Friday, December 14, 2001


Growing up Christian and suburban, this was the annual question for our neighbors - does Christmas mean a fake tree or a real tree into the living room. My family? Fake all the way. It was packed away in a big box up in the attack. The "trunk" was two 1"-wide, green compressed wood rods which screwed together in the center. The branches were heavy guage twisted wire painted green and threaded with plastic shreds standing in for Fraiser Fir needles. Each branch terminated at an L-shaped handle that slotted into holes on the trunk. Ho, ho, ho.

I think the desire to own a fake tree (which, btw, my folks still use it) can be sourced to my parent's working class, coal country roots. Like Elvis, they grew up believing all things new were good. Old things were bad. Antiques? Forget about it. That was junk to be sold at the garage sale in order to pay for something plastic or chorme. A fake tree made of metal and petroleum byproducts was a perfect way to reject West Virginia and embrace Long Island. Ever see Graceland? Old bad, new good.

In our house, real trees were not for the indoors. In fact, my Mother appeared to have a dislike of all things natural. She believed animals were made for eating, not domestication. Trees were made for the sides of the freeways, not to be brought inside her freshly cleaned living. Deep down, she probably felt a real tree would release bugs or small animals into our carefully manicured tract home.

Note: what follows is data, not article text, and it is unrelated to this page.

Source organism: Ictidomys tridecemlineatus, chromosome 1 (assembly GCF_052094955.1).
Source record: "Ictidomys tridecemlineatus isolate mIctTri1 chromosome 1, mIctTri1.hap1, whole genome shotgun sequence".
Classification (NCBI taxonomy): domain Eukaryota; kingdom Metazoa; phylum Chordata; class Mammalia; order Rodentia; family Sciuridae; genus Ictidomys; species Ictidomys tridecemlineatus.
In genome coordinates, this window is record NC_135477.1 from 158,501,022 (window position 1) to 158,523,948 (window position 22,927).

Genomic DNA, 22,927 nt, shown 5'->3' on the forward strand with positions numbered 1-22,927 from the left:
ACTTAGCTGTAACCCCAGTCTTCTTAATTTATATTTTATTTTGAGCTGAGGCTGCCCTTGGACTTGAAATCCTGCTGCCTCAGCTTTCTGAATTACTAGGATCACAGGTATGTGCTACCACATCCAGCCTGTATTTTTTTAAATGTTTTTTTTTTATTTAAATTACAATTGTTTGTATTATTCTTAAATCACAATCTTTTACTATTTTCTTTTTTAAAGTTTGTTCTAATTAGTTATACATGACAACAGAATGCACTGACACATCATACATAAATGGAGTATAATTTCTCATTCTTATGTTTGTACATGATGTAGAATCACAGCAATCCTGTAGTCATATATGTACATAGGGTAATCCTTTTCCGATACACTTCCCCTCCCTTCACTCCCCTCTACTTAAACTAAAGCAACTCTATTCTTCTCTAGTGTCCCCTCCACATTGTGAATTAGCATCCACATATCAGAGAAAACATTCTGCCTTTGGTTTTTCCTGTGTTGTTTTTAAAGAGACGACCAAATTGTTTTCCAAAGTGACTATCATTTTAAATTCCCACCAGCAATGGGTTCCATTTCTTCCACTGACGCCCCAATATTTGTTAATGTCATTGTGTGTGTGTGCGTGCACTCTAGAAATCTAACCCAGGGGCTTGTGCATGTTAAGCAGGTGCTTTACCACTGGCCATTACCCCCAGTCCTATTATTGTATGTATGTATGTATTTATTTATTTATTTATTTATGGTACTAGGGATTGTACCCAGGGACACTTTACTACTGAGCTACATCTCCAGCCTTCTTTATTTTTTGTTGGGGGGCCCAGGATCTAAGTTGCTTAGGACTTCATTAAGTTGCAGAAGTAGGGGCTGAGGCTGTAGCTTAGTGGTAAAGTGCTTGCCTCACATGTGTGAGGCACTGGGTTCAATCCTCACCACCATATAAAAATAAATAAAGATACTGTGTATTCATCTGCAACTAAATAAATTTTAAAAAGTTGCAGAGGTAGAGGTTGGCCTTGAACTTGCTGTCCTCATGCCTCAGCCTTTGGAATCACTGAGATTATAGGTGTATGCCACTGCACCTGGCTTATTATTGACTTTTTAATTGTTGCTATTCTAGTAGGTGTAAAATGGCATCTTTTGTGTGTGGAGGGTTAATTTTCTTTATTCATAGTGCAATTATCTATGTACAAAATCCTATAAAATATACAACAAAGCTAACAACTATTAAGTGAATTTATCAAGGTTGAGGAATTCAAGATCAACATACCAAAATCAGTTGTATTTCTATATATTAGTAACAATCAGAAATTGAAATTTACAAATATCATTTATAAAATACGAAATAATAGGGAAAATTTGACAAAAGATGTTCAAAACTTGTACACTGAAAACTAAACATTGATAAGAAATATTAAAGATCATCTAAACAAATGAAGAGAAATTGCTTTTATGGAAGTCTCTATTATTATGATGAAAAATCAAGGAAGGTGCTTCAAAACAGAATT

Nowadays? One of things I love about Natalie is that she was into real trees for Christmas. December has always meant a purchase that makes our car and house smell like pine for weeks. Yeah, the needles fall off, sap gets all over my arm when I bring the thing home, and there's something absurb about those lovely trees from North Carolina being sent to die in the sweltering heat of a Florida Christmas.

But screw it. I have crossed over and joined the other side. As long as tree farms grow Christmas trees, I will strive to own one for three weeks each year. Rather than recalling Christmas as the time of the year when Daddy pulls the big box from the attic and builds the tree, my son will associate December with those glorious hours spent trolling around Target's Garden Department or the Lowe's parking lot in search of the perfect height, branch spread and needle texture. He will know the scent of pine fresh from the tree rather than the aerosol can. He will remember brushing the dried green needles from his presents on Christmas morning.

And when he grows up, he'll probably resent how he was raised and buy a fake tree just to piss me off.

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